Promoting local agriculture
In North Carolina, productive land is being lost to development while more people are seeking locally grown foods. Triangle Land Conservancy, a community land trust, is encouraging the use of its lands for food production by offering long-term leases to new farmers.
The current paradigm for agricultural production focuses on farms that produce food on a large national and international scale, not on small, local farms. Over the last few decades, in my home state of North Carolina, local farms have lost their competitive edge and due to declining profitability are being supplanted by development. Urban communities near Raleigh, for example, lose working lands to development at the rate of 40 acres per day.
At the same time, there are changes in urban, suburban, and rural communities that are leading to more demand for locally produced foods and creating an opportunity to take a new look at local agriculture. People are increasingly concerned with the quality of food and in knowing how the food is produced. Moreover, transportation costs to move agricultural products from production to market are rising, while farmers markets, community supported agricultural cooperatives, and local and organic foods being sold in traditional grocery stores are in demand.
As part of its working lands protection program, Triangle Land Conservancy (TLC) has embarked on a new agenda to promote local small farm agriculture. What makes TLC’s “Small Farms-Local Food” initiative distinct is that a nonperpet profit land trust seeks to play an active role in supporting local agriculture by encouraging the production of agricultural products on its land— influencing the use of local markets and creative leasing arrangements with emerging farmers.
TLC is a community land trust whose region, known as the “Triangle,” is home to the Research Triangle Park in and around Raleigh, Durham, and Chapel Hill, North Carolina. Like nearly 2,000 other land trusts in the country, TLC works with local community members to conserve natural resources and working lands. What sets TLC apart is not what it has done in the last 25 years, but what it will undertake in the future with Small Farms- Local Food.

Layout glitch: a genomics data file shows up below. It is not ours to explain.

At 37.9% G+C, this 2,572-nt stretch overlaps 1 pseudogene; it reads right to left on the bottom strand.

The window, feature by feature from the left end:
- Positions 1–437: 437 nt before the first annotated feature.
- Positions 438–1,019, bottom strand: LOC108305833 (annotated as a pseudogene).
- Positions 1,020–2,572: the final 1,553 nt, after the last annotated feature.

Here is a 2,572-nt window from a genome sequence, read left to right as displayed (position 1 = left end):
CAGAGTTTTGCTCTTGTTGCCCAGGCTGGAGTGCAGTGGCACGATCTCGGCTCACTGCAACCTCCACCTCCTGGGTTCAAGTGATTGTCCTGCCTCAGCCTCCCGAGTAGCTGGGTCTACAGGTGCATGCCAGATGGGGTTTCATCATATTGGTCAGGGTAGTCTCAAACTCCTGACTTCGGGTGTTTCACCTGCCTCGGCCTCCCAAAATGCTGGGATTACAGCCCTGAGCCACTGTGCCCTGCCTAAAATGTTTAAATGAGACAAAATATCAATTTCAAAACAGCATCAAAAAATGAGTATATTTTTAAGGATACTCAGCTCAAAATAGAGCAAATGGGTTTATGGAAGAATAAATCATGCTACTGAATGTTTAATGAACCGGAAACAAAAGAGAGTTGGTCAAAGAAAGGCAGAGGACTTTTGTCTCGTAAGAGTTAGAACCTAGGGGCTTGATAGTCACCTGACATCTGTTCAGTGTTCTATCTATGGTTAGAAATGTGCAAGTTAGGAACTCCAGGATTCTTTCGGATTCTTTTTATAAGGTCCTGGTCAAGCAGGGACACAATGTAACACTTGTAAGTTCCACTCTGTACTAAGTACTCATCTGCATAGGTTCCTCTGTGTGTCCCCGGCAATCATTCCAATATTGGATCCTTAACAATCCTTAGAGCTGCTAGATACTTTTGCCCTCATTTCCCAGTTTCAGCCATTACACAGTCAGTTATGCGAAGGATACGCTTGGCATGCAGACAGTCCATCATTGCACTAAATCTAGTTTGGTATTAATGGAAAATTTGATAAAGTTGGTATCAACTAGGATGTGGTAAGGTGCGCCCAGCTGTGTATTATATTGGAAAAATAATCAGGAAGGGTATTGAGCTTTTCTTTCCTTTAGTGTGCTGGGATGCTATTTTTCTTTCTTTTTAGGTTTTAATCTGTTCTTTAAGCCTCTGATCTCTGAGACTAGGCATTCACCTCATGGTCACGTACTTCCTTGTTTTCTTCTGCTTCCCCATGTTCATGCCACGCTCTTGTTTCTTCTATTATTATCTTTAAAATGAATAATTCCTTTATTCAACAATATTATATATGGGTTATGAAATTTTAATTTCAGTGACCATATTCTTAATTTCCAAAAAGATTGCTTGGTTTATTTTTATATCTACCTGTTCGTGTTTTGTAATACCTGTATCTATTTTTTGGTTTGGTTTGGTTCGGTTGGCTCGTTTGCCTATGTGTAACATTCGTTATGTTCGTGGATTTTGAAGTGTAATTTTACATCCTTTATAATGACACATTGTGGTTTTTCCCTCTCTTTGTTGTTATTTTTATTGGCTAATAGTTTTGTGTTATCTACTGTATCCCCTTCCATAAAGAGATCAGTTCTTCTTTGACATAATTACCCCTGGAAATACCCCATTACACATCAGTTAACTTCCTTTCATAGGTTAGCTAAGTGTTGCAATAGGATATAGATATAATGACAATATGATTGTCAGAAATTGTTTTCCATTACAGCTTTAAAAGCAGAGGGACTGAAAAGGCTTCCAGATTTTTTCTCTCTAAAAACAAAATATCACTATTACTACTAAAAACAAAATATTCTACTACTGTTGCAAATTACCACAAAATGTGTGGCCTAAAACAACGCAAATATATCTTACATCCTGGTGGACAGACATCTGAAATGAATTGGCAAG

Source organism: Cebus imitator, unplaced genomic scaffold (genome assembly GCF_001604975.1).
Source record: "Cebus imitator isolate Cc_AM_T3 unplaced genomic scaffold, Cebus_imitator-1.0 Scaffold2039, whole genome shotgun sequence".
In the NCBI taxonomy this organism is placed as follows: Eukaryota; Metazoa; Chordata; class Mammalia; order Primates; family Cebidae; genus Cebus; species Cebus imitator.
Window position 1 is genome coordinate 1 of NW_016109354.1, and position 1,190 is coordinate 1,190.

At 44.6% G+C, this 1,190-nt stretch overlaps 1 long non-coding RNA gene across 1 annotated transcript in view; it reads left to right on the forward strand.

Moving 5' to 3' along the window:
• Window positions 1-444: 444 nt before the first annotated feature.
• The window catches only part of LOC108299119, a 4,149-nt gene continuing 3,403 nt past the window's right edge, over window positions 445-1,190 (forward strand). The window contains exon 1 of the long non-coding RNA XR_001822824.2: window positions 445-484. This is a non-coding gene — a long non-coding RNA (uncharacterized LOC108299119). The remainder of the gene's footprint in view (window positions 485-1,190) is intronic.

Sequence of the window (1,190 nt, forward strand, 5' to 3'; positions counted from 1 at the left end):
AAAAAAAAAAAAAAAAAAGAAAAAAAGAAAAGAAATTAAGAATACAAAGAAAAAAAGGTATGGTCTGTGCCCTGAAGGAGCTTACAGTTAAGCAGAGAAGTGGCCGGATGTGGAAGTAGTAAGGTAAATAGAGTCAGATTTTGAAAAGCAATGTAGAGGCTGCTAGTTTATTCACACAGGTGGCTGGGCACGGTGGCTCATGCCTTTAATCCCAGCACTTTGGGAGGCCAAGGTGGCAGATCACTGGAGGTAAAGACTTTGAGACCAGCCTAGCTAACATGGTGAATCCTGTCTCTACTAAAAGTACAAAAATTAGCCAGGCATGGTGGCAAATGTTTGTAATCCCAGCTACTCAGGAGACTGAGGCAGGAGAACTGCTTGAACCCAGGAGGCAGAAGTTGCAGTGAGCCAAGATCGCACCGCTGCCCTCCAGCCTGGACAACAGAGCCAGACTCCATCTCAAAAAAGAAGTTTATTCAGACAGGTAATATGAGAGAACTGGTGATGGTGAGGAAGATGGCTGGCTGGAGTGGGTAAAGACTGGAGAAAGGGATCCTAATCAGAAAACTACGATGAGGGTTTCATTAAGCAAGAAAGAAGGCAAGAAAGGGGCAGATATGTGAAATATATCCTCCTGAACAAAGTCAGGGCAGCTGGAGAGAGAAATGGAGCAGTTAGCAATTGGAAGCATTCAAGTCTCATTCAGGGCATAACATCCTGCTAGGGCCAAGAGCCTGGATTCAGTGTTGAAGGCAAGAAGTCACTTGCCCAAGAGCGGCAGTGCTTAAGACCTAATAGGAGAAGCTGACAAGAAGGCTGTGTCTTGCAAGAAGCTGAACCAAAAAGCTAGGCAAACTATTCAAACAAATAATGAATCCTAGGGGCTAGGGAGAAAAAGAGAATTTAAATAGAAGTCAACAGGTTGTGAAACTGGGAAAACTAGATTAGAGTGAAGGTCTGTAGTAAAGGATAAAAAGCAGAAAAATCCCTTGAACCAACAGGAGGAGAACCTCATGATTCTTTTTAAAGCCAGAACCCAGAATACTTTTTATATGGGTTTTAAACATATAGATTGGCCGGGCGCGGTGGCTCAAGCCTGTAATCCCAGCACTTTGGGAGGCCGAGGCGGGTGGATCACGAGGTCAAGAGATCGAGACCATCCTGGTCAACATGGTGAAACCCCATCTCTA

In the Triangle, with a growing population of 1.5 million, the conservancy has accumulated 250 acres of valuable conservation acreage. A portion of that acreage, which is currently fallow farmland, has inherent value if placed back in production. TLC proposes to utilize its land assets through longterm leasing arrangements (30–50 years) with local food producers. These lease arrangements will provide a marketable security to farmers, enabling them access to lending institutions to borrow for capital improvements. In return, TLC will get lease payments and the farmer will have complete and long-term control of the land, similar to ownership. The lease payments will offset the cost of running the program, and with enough volume would generate cash-flow for TLC to consider leveraging the purchase of additional farmlands.
The best way to keep agricultural land in production, TLC believes, is to keep small farms profitable. Putting fallow lands back into agricultural production contributes to local economic development and the productivity of small farm agriculture can provide community benefits such as higher farmer revenues and tax revenues, generated from the larger per-acre income yields.
This initiative is designed to fill voids that currently inhibit entry into the market by new farmers because of high land acquisition costs. Land leasing is common in the agricultural field, however, contemporary land leases generally have a short duration, which is not conducive for farmers and banks to invest in capital improvement.
At the end of the day, with the Small Farms- Local Foods initiative, TLC hopes to stimulate a series of small farms into production in the Triangle, prompting a new look at the character of local agriculture.